Elephants And Ivory CITES CoP18 And What The Opposing Countries Want
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Elephants and Ivory: The Controversy over Trade at CITES CoP18
The 18th meeting of the Conference of the Parties (CoP18) of the Convention on International Trade in Endangered Species of Wild Fauna and Flora (CITES) took place in Geneva, Switzerland from 17 to 28 August 2019. Among the many issues discussed at the conference, one of the most contentious was the trade in elephant ivory. Three proposals and three documents related to elephants and ivory were submitted by different African countries, reflecting their divergent views on how to conserve and manage their elephant populations.
Proposal 10, submitted by Zambia, sought to transfer its population of African elephants ( Loxodonta africana) from Appendix I to Appendix II of CITES, subject to certain conditions. Appendix I lists species that are threatened with extinction and are not allowed to be traded commercially, while Appendix II lists species that are not necessarily threatened with extinction but may become so unless trade is regulated. Zambia argued that its elephant population was stable and well-managed, and that it needed to generate revenue from ivory trade to support conservation and community development. However, the proposal was opposed by many other countries and conservation organizations, who argued that Zambia's elephants still met the criteria for Appendix I listing, that ivory trade would fuel poaching and trafficking across Africa and Asia, and that governance and law enforcement in Zambia were inadequate to prevent illegal trade.
Proposal 11, submitted by Botswana, Namibia and Zimbabwe, sought to amend the annotation to their elephant populations in Appendix II, which currently allows them to trade only in live elephants, hunting trophies and leather goods. The proposal aimed to enable them to trade in registered raw ivory to CITES-approved trading partners who would not re-export it. The proponents claimed that their elephant populations were healthy and exceeded their ecological carrying capacity, that they had effective conservation and anti-poaching measures in place, and that they had a sovereign right to utilize their natural resources for the benefit of their people. However, the proposal faced strong opposition from many other countries and conservation organizations, who argued that ivory trade would increase demand, poaching and trafficking, that it would undermine ongoing efforts to combat illegal trade, and that it would threaten elephants in all range states.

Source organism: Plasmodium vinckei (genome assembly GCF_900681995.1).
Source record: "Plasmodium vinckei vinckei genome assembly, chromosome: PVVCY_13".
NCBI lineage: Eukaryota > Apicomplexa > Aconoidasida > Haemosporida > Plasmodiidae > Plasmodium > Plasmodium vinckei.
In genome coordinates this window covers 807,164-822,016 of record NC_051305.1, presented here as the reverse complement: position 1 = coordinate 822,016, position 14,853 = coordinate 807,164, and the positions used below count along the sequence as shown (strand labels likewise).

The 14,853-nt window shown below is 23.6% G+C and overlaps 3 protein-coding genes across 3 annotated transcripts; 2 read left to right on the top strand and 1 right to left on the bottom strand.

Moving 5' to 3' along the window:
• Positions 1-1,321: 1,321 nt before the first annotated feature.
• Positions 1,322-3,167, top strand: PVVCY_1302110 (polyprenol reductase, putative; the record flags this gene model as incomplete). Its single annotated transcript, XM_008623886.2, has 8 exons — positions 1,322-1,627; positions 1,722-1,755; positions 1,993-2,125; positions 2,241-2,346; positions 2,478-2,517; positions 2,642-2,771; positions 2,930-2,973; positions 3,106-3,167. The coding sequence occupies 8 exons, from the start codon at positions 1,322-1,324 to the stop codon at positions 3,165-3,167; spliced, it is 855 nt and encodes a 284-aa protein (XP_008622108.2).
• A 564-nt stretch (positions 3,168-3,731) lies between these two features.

Proposal 12, submitted by Burkina Faso, CÃ´te d'Ivoire, Gabon, Kenya, Liberia, Niger, Nigeria, Sudan, Syrian Arab Republic and Togo on behalf of the African Elephant Coalition (AEC), sought to transfer all African elephant populations from Appendix II to Appendix I. The AEC is a group of 32 African countries that are committed to a total ban on ivory trade and the protection of elephants. The proponents argued that African elephants met the biological and precautionary criteria for Appendix I listing, that they faced an ongoing poaching crisis driven by demand for ivory, that legal trade created loopholes for illegal trade, and that a unified listing would simplify enforcement and send a clear message to consumers. However, the proposal was rejected by many other countries and conservation organizations, who argued that some elephant populations did not meet the criteria for Appendix I listing, that legal trade could provide incentives for conservation and community livelihoods, and that a split-listing allowed for differentiation among range states.
Document 44.1, submitted by Burkina Faso et al. on behalf of the AEC,
sought to limit trade in live African elephants from Appendix II populations
to in situ conservation programmes or secure areas in the wild within
the species' natural range. The document aimed to prevent exports of live
elephants from Africa to zoos or other captive facilities outside their
natural range. The proponents argued that such exports were detrimental
to the well-being of elephants and contrary to the definition of
'appropriate and acceptable destinations' under CITES Resolution Conf.
11.20 (Rev. CoP18). However, the document was opposed by some other
countries and conservation organizations, who argued that such exports
could contribute to conservation funding and education programmes,
and that CITES should respect the decisions of range states on how
to manage their elephant populations.
submitted by eSwatini (formerly Swaziland), sought to amend Resolution
Conf. 10.10 (Rev. CoP18) on aa16f39245